Learning Spanish in South America: Ecuador

A little bit of Spanish goes a very long way in South America – where in most countries almost no one speaks English, even in hotels and at tourist attractions. Fortunately, classes in South America tend to be much cheaper and more immersive than in the UK, so I’ve started this series all about Learning Spanish in South America to give you an idea of what it’s like.

There are nine Spanish speaking countries in South America, but where to learn depends on a number of factors: where you’re starting, what your budget is, and – crucially – what the accent is like. So keep reading to see if learning in Ecuador would work for you. If you’ve learnt in any South American country, please get in touch as I’d love to use your experiences in an upcoming post.

Mount Cotapaxi, Ecuador - Image by Geee Kay

Mount Cotapaxi, Ecuador – Image by Geee Kay

Ecuador

Best Cities for Learning: Quito, Cuenca, Montañita, Baños

Although most experts tend to agree that Colombia has the purest Spanish accent, Ecuador is a close second for many thanks to it’s clear, slow Spanish. Combine that with very low priced classes and schools, and an abundance of schools, and you have a country that is generally considered one of the best places to study Spanish.

“Residents of tiny Ecuador have a clear northern Andean accent and the pretty capital city of Quito alone contains nearly 100 Spanish schools” GoOverseas.com

Street Art in Quito. Image by Maria Florine.

Street Art in Quito. Image by Maria Florine.

I haven’t been to Ecuador, so I’m relying on reports from other travellers, but everyone is in agreement that the clear accent and slow, precise way of speaking in Ecuador makes speaking, practising and learning Spanish there much easier than in other South American countries. If your goal is to learn Spanish quickly and well, this sounds like the place place to study. Today’s guest student, Justin (read more about his experiences below), told us that Ecuadorian Spanish was far easier to learn, and that locals speak “slower and with a nicer accent”. If you’re travelling all over South America, or you want to learn the language to fluency, it’s best to learn in a place with a neutral accent which will be applicable all over the world.

“The accent was much easier to understand then places like Argentina and Chile. In areas with higher proportions of indigenous residents, the accents are always easier because often Spanish itself is a second language.” Jules from Don’t Forget to Move.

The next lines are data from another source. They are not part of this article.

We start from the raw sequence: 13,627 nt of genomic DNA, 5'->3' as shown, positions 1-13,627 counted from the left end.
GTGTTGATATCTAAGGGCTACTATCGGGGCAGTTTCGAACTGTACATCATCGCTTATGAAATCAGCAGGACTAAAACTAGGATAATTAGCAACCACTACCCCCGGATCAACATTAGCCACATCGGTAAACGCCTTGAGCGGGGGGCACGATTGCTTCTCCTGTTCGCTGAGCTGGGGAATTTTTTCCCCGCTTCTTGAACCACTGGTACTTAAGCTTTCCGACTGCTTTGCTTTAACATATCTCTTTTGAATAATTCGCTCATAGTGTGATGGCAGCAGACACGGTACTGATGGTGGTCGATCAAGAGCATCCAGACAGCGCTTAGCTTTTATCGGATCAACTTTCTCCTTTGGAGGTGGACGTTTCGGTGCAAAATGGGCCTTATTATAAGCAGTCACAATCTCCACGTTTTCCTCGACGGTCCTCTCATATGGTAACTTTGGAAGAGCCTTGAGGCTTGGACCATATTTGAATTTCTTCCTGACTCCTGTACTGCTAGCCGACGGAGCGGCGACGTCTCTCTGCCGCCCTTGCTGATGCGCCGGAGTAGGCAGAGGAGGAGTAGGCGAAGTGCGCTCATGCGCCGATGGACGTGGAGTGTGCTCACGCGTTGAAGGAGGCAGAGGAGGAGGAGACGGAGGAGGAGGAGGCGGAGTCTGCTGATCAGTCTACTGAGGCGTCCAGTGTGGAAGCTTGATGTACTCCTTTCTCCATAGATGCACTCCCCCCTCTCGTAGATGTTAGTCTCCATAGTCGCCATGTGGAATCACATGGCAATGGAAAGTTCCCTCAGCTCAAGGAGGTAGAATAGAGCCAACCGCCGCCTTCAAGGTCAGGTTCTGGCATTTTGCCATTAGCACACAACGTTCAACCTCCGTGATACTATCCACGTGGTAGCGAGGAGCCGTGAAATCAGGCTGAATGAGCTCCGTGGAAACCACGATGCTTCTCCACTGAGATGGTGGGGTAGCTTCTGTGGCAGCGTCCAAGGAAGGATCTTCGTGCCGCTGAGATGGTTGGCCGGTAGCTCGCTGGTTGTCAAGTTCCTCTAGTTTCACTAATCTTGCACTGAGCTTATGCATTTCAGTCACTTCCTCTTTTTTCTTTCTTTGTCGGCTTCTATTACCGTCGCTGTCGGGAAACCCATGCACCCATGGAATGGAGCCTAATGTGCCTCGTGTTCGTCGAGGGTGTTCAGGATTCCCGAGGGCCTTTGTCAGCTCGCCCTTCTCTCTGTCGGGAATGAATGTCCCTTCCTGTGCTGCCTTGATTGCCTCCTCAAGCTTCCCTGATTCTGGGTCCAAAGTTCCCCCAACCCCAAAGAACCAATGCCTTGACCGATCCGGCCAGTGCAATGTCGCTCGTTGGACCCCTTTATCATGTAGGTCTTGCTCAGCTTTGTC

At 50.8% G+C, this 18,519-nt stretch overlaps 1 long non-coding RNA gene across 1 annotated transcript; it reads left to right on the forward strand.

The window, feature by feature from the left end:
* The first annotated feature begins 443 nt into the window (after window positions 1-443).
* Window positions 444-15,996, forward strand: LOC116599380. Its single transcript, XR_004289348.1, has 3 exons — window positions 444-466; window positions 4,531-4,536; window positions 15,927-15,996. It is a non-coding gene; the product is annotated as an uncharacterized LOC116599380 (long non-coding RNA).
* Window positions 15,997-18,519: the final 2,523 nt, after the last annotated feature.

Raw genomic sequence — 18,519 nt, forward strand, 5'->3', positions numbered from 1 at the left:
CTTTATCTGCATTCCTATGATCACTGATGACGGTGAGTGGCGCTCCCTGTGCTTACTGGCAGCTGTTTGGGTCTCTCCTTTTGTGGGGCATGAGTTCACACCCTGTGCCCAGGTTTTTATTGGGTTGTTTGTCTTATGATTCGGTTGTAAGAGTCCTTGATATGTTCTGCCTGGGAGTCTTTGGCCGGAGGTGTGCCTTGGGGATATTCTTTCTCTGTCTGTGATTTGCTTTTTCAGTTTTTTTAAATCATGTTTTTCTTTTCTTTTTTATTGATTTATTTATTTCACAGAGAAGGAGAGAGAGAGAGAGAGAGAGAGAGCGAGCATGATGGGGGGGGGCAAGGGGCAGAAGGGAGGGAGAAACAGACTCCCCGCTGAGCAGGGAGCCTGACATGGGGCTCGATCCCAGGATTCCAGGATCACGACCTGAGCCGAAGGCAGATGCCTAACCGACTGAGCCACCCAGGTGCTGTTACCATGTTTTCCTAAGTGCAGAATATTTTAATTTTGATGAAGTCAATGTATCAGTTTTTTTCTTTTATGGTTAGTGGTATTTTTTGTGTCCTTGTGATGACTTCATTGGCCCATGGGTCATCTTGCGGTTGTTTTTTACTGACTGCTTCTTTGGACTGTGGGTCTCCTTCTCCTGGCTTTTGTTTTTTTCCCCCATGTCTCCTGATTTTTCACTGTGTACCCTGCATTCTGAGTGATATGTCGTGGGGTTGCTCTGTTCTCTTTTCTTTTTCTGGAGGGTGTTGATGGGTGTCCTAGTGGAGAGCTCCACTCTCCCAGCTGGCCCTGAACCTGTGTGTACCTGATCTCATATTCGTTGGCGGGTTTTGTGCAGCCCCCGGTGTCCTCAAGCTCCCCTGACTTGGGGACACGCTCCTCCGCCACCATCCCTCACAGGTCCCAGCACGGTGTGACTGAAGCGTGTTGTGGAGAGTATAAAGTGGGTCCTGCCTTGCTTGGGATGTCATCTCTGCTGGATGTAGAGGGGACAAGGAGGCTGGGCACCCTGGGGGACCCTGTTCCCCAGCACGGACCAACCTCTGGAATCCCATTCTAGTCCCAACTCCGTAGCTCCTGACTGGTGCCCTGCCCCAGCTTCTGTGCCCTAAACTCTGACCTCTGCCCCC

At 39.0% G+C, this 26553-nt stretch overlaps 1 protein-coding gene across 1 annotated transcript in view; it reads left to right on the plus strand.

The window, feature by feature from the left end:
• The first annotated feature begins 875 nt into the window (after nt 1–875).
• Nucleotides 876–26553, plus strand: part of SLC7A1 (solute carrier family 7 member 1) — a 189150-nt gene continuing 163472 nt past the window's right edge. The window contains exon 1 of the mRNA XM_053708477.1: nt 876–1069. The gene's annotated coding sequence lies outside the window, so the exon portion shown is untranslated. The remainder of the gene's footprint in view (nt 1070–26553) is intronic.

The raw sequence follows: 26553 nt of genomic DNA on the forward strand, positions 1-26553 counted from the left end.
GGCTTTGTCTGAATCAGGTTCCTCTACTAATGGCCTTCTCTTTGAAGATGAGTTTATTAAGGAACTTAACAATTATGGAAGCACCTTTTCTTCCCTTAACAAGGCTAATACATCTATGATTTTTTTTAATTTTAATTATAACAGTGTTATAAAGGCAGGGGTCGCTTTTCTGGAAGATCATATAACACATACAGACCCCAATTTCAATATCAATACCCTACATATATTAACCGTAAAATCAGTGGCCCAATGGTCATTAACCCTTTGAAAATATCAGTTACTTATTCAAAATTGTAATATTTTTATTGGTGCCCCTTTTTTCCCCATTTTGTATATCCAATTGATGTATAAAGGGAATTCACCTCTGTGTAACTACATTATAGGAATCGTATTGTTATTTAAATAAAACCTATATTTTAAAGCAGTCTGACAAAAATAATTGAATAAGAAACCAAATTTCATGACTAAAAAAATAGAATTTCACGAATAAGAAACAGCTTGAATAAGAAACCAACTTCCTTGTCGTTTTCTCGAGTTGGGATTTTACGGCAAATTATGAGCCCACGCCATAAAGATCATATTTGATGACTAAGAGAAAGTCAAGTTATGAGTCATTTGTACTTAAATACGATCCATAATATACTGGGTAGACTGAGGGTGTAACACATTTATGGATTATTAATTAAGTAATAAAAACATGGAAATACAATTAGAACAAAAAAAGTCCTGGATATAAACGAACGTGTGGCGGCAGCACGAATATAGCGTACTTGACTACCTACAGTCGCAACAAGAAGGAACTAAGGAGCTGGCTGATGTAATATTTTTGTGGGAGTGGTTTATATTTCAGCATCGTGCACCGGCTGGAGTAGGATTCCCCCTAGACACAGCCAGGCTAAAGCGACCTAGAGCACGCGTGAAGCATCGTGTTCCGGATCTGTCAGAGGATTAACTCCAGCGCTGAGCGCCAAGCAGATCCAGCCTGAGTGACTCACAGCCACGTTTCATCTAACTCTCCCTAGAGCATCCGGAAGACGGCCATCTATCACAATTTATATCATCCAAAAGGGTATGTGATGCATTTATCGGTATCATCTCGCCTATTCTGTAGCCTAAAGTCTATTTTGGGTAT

“Ecuador is one of the best places to study Spanish in South America. Ecuadorian Spanish is clear and precise, and similar to Mexican and Central American Spanish, and rates are cheap.” Lonely Planet.

As well as having a brilliantly clear accent to make learning easy, Ecuador is also really appealing to backpackers learning Spanish because of the incredibly low cost of living, which means that Spanish classes there are not only affordable but downright cheap. The Lonely Planet says that lessons will cost between $5 – $10 USD (toughly £3 – 6 GBP); that really is cheap!

This winning combination of easy-to-learn Spanish and cheap lessons has made Ecuador an extremely popular place to study the language, and this means that there are a lot of Spanish schools and private tutors available. With so many schools around, you have a huge choice not only in which school/teacher you learn with but also where you study. There are Spanish Schools in almost every popular traveller destination, so you can decide to learn almost anywhere.

Cuenca. Image by Maurizio Costanzo.

Cuenca. Image by Maurizio Costanzo.

Lonely Planet say that Quito, the capital, and Cuenca are the two best cities to study in; both are relatively central so have a very neutral accent, and both offer a plethora of schools to choose from. These are big, vibrant cities with lots of culture, modern areas and a great nightlife. Being a little higher, at altitudes of 2,800m and 2,560m above sea level respectively, these two cities also have a milder climate than cities on the coast, where the Equatorial weather can be very hot and humid. Quito is also home to the Universidad San Francisco and the Catholic University, both of which stand out for being exceedingly welcome to foreign students.

“The Spanish spoken [in Quito] is very clear and is spoken slowly compared to coastal areas. There are many excellent Spanish schools to choose from, many of which will also arrange homestay accommodation. This is a convenient, inexpensive, and wonderful way to immerse yourself in the culture and practice your Spanish!” GoOverseas.com

Montañita. Image by Maria Florine.

Montañita. Image by Maria Florine.

If you prefer to balance your Spanish lessons with lots of fun outdoor activities, you might want to consider the popular backpacker towns of Montañita or Baños. Both are very popular towns for learning Spanish and have a good selection of decent Spanish schools which tend to be cheaper than those in the larger cities. Baños is surrounded by stunning mountainous, lush forests and waterfalls – making it a great place for hiking and outdoor adventures, while the big draws of coastal Montañita are it’s pretty beaches and excellent year-round surf.